Cell Press

Related Neuroscience Articles:

Researchers rebuild the bridge between neuroscience and artificial intelligence
In an article in the journal Scientific Reports, researchers reveal that they have successfully rebuilt the bridge between experimental neuroscience and advanced artificial intelligence learning algorithms.
The evolution of neuroscience as a research
When the first issue of the JDR was published, the field of neuroscience did not exist but over subsequent decades neuroscience has emerged as a scientific field that has particular relevance to dentistry.
Diabetes-Alzheimer's link explored at Neuroscience 2019
Surprising links exist between diabetes and Alzheimer's disease, and researchers are beginning to unpack the pathology that connects the two.
Organoid research revealed at Neuroscience 2019
Mini-brains, also called organoids, may offer breakthroughs in clinical research by allowing scientists to study human brain cells without a human subject.
The neuroscience of autism: New clues for how condition begins
UNC School of Medicine scientists found that a gene mutation linked to autism normally works to organize the scaffolding of brain cells called radial progenitors necessary for the orderly formation of the brain.
Harnessing reliability for neuroscience research
Neuroscientists are amassing the large-scale datasets needed to study individual differences and identify biomarkers.
Blue Brain solves a century-old neuroscience problem
In a front-cover paper published in Cerebral Cortex, EPFL's Blue Brain Project, a Swiss Brain Research Initiative, explains how the shapes of neurons can be classified using mathematical methods from the field of algebraic topology.
Characterizing pig hippocampus could improve translational neuroscience
Researchers have taken further steps toward developing a superior animal model of neurological conditions such as traumatic brain injury and epilepsy, according to a study of miniature pigs published in eNeuro.
The neuroscience of human vocal pitch
Among primates, humans are uniquely able to consciously control the pitch of their voices, making it possible to hit high notes in singing or stress a word in a sentence to convey meaning.
Study tackles neuroscience claims to have disproved 'free will'
For several decades, some researchers have argued that neuroscience studies prove human actions are driven by external stimuli -- that the brain is reactive and free will is an illusion.

Trending Science News

Current Coronavirus (COVID-19) News

Top Science Podcasts

We have hand picked the top science podcasts of 2020.
Now Playing: TED Radio Hour

Listen Again: The Power Of Spaces
How do spaces shape the human experience? In what ways do our rooms, homes, and buildings give us meaning and purpose? This hour, TED speakers explore the power of the spaces we make and inhabit. Guests include architect Michael Murphy, musician David Byrne, artist Es Devlin, and architect Siamak Hariri.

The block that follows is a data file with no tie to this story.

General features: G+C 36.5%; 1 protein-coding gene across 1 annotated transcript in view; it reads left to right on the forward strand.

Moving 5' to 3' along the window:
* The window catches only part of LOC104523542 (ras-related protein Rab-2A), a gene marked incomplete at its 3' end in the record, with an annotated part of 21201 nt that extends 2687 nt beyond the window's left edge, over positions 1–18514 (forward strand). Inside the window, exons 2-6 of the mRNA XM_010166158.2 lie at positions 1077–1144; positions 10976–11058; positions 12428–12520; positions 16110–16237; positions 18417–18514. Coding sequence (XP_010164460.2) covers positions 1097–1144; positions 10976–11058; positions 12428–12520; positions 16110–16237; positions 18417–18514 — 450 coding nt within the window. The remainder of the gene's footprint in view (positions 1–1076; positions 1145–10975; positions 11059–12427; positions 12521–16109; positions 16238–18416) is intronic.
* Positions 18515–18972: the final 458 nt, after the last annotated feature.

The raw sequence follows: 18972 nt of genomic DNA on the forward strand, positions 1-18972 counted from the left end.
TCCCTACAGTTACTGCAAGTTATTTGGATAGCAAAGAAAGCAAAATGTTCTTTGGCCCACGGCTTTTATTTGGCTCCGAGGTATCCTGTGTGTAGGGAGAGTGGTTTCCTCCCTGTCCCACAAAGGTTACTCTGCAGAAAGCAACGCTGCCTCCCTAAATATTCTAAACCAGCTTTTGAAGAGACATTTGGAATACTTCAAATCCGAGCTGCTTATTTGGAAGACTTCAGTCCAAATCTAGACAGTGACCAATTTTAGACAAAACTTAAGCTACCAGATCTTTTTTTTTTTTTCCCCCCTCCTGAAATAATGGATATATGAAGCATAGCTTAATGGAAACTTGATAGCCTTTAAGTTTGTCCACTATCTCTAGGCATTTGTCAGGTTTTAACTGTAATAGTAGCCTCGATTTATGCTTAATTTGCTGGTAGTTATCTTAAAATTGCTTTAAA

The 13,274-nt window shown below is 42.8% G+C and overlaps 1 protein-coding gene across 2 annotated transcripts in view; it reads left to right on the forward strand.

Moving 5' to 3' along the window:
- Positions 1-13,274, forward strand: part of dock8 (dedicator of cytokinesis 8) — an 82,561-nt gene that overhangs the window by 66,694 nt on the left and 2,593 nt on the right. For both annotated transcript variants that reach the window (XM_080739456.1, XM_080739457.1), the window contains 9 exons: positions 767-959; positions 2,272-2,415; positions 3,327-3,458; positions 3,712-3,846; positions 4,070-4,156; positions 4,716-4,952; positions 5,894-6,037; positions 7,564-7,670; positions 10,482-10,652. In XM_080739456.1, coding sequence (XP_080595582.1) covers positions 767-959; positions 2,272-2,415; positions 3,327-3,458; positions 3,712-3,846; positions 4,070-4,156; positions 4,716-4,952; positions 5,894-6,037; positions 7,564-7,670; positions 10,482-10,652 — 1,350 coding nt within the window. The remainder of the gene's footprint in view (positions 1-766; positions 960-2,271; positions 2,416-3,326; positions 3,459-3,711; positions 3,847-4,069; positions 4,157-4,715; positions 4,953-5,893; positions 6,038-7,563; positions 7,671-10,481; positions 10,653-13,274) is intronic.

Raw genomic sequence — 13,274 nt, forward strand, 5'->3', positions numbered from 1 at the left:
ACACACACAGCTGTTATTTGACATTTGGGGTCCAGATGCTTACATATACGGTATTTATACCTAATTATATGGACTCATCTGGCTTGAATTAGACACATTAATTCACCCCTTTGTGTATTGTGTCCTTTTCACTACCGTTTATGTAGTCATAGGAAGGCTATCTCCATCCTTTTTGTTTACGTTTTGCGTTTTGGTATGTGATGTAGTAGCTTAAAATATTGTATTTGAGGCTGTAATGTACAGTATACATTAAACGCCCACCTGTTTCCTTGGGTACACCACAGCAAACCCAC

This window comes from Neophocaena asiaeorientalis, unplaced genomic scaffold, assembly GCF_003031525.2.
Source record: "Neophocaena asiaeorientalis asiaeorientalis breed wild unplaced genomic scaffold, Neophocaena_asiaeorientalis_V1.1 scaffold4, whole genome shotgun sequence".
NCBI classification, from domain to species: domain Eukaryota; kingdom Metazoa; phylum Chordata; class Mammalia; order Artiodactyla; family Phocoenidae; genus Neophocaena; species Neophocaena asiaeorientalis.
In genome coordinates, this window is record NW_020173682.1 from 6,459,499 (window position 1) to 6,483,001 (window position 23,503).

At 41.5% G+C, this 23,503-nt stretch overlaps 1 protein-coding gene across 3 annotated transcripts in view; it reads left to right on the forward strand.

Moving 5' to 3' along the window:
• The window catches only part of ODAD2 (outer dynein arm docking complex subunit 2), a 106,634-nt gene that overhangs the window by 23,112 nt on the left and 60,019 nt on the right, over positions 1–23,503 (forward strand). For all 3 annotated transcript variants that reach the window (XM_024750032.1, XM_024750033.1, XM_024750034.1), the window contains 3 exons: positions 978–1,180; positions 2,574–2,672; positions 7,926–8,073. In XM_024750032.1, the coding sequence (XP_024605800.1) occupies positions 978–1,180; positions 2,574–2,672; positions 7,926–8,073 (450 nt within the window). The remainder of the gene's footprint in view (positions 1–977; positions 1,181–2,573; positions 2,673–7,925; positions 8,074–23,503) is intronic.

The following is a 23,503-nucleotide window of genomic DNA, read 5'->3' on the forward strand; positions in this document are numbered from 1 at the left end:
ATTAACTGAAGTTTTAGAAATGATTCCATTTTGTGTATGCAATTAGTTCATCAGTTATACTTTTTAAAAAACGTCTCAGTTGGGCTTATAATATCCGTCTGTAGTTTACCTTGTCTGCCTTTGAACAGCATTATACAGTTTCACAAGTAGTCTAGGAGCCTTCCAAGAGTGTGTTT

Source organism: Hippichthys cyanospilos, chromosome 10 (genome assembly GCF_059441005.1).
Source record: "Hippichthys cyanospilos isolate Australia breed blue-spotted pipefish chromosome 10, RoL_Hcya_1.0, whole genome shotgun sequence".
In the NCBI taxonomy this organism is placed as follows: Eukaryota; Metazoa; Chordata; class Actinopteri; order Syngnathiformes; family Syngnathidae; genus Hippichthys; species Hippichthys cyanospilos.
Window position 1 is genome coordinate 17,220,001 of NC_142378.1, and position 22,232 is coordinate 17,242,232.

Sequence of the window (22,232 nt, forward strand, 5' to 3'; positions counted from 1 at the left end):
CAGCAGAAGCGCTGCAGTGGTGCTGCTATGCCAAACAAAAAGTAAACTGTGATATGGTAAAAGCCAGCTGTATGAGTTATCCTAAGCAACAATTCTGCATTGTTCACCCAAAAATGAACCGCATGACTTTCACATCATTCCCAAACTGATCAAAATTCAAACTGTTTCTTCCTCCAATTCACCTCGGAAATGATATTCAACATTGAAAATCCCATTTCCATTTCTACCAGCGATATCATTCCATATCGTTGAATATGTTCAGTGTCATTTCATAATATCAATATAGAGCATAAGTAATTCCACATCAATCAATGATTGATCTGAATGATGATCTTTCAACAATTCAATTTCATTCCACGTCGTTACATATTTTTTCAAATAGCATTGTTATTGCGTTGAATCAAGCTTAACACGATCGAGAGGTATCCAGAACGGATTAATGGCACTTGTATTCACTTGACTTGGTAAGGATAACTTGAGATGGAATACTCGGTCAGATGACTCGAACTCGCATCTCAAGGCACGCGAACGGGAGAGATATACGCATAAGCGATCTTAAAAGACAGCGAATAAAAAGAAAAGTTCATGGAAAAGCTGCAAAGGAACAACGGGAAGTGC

Now Playing: Science for the People

#576 Science Communication in Creative Places
When you think of science communication, you might think of TED talks or museum talks or video talks, or... people giving lectures. It's a lot of people talking. But there's more to sci comm than that. This week host Bethany Brookshire talks to three people who have looked at science communication in places you might not expect it. We'll speak with Mauna Dasari, a graduate student at Notre Dame, about making mammals into a March Madness match. We'll talk with Sarah Garner, director of the Pathologists Assistant Program at Tulane University School of Medicine, who takes pathology instruction out of...
Now Playing: Radiolab

What If?
There's plenty of speculation about what Donald Trump might do in the wake of the election. Would he dispute the results if he loses? Would he simply refuse to leave office, or even try to use the military to maintain control? Last summer, Rosa Brooks got together a team of experts and political operatives from both sides of the aisle to ask a slightly different question. Rather than arguing about whether he'd do those things, they dug into what exactly would happen if he did. Part war game part choose your own adventure, Rosa's Transition Integrity Project doesn't give us any predictions, and it isn't a referendum on Trump. Instead, it's a deeply illuminating stress test on our laws, our institutions, and on the commitment to democracy written into the constitution. This episode was reported by Bethel Habte, with help from Tracie Hunte, and produced by Bethel Habte. Jeremy Bloom provided original music. Support Radiolab by becoming a member today at Radiolab.org/donate.     You can read The Transition Integrity Project's report here.